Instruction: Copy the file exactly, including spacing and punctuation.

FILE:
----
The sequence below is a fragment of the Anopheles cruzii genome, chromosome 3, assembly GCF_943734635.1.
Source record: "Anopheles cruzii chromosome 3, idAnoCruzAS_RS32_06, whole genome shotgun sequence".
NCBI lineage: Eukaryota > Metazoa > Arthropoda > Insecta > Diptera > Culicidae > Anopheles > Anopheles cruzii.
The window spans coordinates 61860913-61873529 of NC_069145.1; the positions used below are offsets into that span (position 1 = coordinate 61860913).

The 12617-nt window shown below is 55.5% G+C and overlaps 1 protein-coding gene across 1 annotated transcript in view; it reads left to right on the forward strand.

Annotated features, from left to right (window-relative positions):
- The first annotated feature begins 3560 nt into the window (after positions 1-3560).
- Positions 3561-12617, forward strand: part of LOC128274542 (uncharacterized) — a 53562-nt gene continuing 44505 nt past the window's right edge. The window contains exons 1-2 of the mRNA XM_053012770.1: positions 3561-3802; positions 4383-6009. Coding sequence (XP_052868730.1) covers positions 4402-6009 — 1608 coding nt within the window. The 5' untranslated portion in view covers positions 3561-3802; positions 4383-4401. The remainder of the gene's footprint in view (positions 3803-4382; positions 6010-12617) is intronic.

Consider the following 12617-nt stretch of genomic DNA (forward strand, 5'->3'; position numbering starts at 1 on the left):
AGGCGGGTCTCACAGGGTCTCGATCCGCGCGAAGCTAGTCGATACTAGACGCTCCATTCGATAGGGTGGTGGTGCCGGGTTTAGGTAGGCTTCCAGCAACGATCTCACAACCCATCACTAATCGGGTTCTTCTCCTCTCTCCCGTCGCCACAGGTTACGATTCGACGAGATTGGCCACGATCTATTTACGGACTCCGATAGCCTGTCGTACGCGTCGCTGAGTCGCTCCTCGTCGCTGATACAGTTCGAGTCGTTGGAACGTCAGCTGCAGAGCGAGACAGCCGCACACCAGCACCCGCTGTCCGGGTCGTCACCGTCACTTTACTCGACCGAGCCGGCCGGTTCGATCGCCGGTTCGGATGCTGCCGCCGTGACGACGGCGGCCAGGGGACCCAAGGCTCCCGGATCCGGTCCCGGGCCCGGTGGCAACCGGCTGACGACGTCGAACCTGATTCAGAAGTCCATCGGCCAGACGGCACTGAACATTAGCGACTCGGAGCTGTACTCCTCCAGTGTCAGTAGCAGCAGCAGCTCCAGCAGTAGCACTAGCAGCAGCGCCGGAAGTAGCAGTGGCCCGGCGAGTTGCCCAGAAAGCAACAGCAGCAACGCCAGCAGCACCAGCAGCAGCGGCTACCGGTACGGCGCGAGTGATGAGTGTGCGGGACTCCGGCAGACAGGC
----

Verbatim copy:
The sequence below is a fragment of the Anopheles cruzii genome, chromosome 3, assembly GCF_943734635.1.
Source record: "Anopheles cruzii chromosome 3, idAnoCruzAS_RS32_06, whole genome shotgun sequence".
NCBI lineage: Eukaryota > Metazoa > Arthropoda > Insecta > Diptera > Culicidae > Anopheles > Anopheles cruzii.
The window spans coordinates 61860913-61873529 of NC_069145.1; the positions used below are offsets into that span (position 1 = coordinate 61860913).

The 12617-nt window shown below is 55.5% G+C and overlaps 1 protein-coding gene across 1 annotated transcript in view; it reads left to right on the forward strand.

Annotated features, from left to right (window-relative positions):
- The first annotated feature begins 3560 nt into the window (after positions 1-3560).
- Positions 3561-12617, forward strand: part of LOC128274542 (uncharacterized) — a 53562-nt gene continuing 44505 nt past the window's right edge. The window contains exons 1-2 of the mRNA XM_053012770.1: positions 3561-3802; positions 4383-6009. Coding sequence (XP_052868730.1) covers positions 4402-6009 — 1608 coding nt within the window. The 5' untranslated portion in view covers positions 3561-3802; positions 4383-4401. The remainder of the gene's footprint in view (positions 3803-4382; positions 6010-12617) is intronic.

Consider the following 12617-nt stretch of genomic DNA (forward strand, 5'->3'; position numbering starts at 1 on the left):
AGGCGGGTCTCACAGGGTCTCGATCCGCGCGAAGCTAGTCGATACTAGACGCTCCATTCGATAGGGTGGTGGTGCCGGGTTTAGGTAGGCTTCCAGCAACGATCTCACAACCCATCACTAATCGGGTTCTTCTCCTCTCTCCCGTCGCCACAGGTTACGATTCGACGAGATTGGCCACGATCTATTTACGGACTCCGATAGCCTGTCGTACGCGTCGCTGAGTCGCTCCTCGTCGCTGATACAGTTCGAGTCGTTGGAACGTCAGCTGCAGAGCGAGACAGCCGCACACCAGCACCCGCTGTCCGGGTCGTCACCGTCACTTTACTCGACCGAGCCGGCCGGTTCGATCGCCGGTTCGGATGCTGCCGCCGTGACGACGGCGGCCAGGGGACCCAAGGCTCCCGGATCCGGTCCCGGGCCCGGTGGCAACCGGCTGACGACGTCGAACCTGATTCAGAAGTCCATCGGCCAGACGGCACTGAACATTAGCGACTCGGAGCTGTACTCCTCCAGTGTCAGTAGCAGCAGCAGCTCCAGCAGTAGCACTAGCAGCAGCGCCGGAAGTAGCAGTGGCCCGGCGAGTTGCCCAGAAAGCAACAGCAGCAACGCCAGCAGCACCAGCAGCAGCGGCTACCGGTACGGCGCGAGTGATGAGTGTGCGGGACTCCGGCAGACAGGC